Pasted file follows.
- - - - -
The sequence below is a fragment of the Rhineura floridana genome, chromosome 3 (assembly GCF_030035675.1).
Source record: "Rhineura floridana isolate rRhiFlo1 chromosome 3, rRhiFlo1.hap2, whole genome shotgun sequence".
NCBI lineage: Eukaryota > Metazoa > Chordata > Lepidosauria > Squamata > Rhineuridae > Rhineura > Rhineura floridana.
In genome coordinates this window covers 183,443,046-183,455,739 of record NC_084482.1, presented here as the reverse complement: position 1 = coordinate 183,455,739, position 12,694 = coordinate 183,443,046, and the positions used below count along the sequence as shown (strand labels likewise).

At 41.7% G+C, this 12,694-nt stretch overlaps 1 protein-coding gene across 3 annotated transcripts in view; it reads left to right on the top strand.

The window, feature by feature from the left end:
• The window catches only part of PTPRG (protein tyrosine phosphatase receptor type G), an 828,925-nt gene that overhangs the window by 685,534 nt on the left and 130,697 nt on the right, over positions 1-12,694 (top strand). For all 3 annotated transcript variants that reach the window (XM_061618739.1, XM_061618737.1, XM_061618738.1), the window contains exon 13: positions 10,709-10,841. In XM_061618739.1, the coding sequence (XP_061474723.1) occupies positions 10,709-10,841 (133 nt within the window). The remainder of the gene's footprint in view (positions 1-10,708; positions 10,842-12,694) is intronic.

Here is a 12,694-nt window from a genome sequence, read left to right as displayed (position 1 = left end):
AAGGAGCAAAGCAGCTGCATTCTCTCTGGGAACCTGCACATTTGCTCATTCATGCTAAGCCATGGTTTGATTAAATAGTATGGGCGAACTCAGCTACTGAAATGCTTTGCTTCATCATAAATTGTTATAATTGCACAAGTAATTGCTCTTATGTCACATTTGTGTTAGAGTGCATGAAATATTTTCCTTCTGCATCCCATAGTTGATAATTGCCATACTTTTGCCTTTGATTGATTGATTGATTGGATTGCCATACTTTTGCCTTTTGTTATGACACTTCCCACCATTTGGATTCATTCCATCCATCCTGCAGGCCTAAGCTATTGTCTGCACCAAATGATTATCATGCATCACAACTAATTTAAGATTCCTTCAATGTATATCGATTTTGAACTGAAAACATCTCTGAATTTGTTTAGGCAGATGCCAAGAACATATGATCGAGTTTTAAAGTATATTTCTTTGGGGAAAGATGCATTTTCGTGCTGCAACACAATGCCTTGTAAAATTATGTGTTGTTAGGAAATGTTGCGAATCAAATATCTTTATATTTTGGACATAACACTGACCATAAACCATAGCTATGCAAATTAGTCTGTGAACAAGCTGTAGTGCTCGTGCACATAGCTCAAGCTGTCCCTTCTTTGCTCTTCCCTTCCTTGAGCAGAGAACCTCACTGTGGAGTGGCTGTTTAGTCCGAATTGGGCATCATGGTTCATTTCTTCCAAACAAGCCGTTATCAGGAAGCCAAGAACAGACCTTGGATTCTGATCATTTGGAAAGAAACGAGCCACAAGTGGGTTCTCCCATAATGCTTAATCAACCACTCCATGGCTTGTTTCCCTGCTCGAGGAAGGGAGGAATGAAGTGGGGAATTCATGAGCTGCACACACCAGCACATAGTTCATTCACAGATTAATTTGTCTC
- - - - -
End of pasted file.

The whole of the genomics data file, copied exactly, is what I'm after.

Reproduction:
The sequence below is a fragment of the Rhineura floridana genome, chromosome 3 (assembly GCF_030035675.1).
Source record: "Rhineura floridana isolate rRhiFlo1 chromosome 3, rRhiFlo1.hap2, whole genome shotgun sequence".
NCBI lineage: Eukaryota > Metazoa > Chordata > Lepidosauria > Squamata > Rhineuridae > Rhineura > Rhineura floridana.
In genome coordinates this window covers 183,443,046-183,455,739 of record NC_084482.1, presented here as the reverse complement: position 1 = coordinate 183,455,739, position 12,694 = coordinate 183,443,046, and the positions used below count along the sequence as shown (strand labels likewise).

At 41.7% G+C, this 12,694-nt stretch overlaps 1 protein-coding gene across 3 annotated transcripts in view; it reads left to right on the top strand.

The window, feature by feature from the left end:
• The window catches only part of PTPRG (protein tyrosine phosphatase receptor type G), an 828,925-nt gene that overhangs the window by 685,534 nt on the left and 130,697 nt on the right, over positions 1-12,694 (top strand). For all 3 annotated transcript variants that reach the window (XM_061618739.1, XM_061618737.1, XM_061618738.1), the window contains exon 13: positions 10,709-10,841. In XM_061618739.1, the coding sequence (XP_061474723.1) occupies positions 10,709-10,841 (133 nt within the window). The remainder of the gene's footprint in view (positions 1-10,708; positions 10,842-12,694) is intronic.

Here is a 12,694-nt window from a genome sequence, read left to right as displayed (position 1 = left end):
AAGGAGCAAAGCAGCTGCATTCTCTCTGGGAACCTGCACATTTGCTCATTCATGCTAAGCCATGGTTTGATTAAATAGTATGGGCGAACTCAGCTACTGAAATGCTTTGCTTCATCATAAATTGTTATAATTGCACAAGTAATTGCTCTTATGTCACATTTGTGTTAGAGTGCATGAAATATTTTCCTTCTGCATCCCATAGTTGATAATTGCCATACTTTTGCCTTTGATTGATTGATTGATTGGATTGCCATACTTTTGCCTTTTGTTATGACACTTCCCACCATTTGGATTCATTCCATCCATCCTGCAGGCCTAAGCTATTGTCTGCACCAAATGATTATCATGCATCACAACTAATTTAAGATTCCTTCAATGTATATCGATTTTGAACTGAAAACATCTCTGAATTTGTTTAGGCAGATGCCAAGAACATATGATCGAGTTTTAAAGTATATTTCTTTGGGGAAAGATGCATTTTCGTGCTGCAACACAATGCCTTGTAAAATTATGTGTTGTTAGGAAATGTTGCGAATCAAATATCTTTATATTTTGGACATAACACTGACCATAAACCATAGCTATGCAAATTAGTCTGTGAACAAGCTGTAGTGCTCGTGCACATAGCTCAAGCTGTCCCTTCTTTGCTCTTCCCTTCCTTGAGCAGAGAACCTCACTGTGGAGTGGCTGTTTAGTCCGAATTGGGCATCATGGTTCATTTCTTCCAAACAAGCCGTTATCAGGAAGCCAAGAACAGACCTTGGATTCTGATCATTTGGAAAGAAACGAGCCACAAGTGGGTTCTCCCATAATGCTTAATCAACCACTCCATGGCTTGTTTCCCTGCTCGAGGAAGGGAGGAATGAAGTGGGGAATTCATGAGCTGCACACACCAGCACATAGTTCATTCACAGATTAATTTGTCTC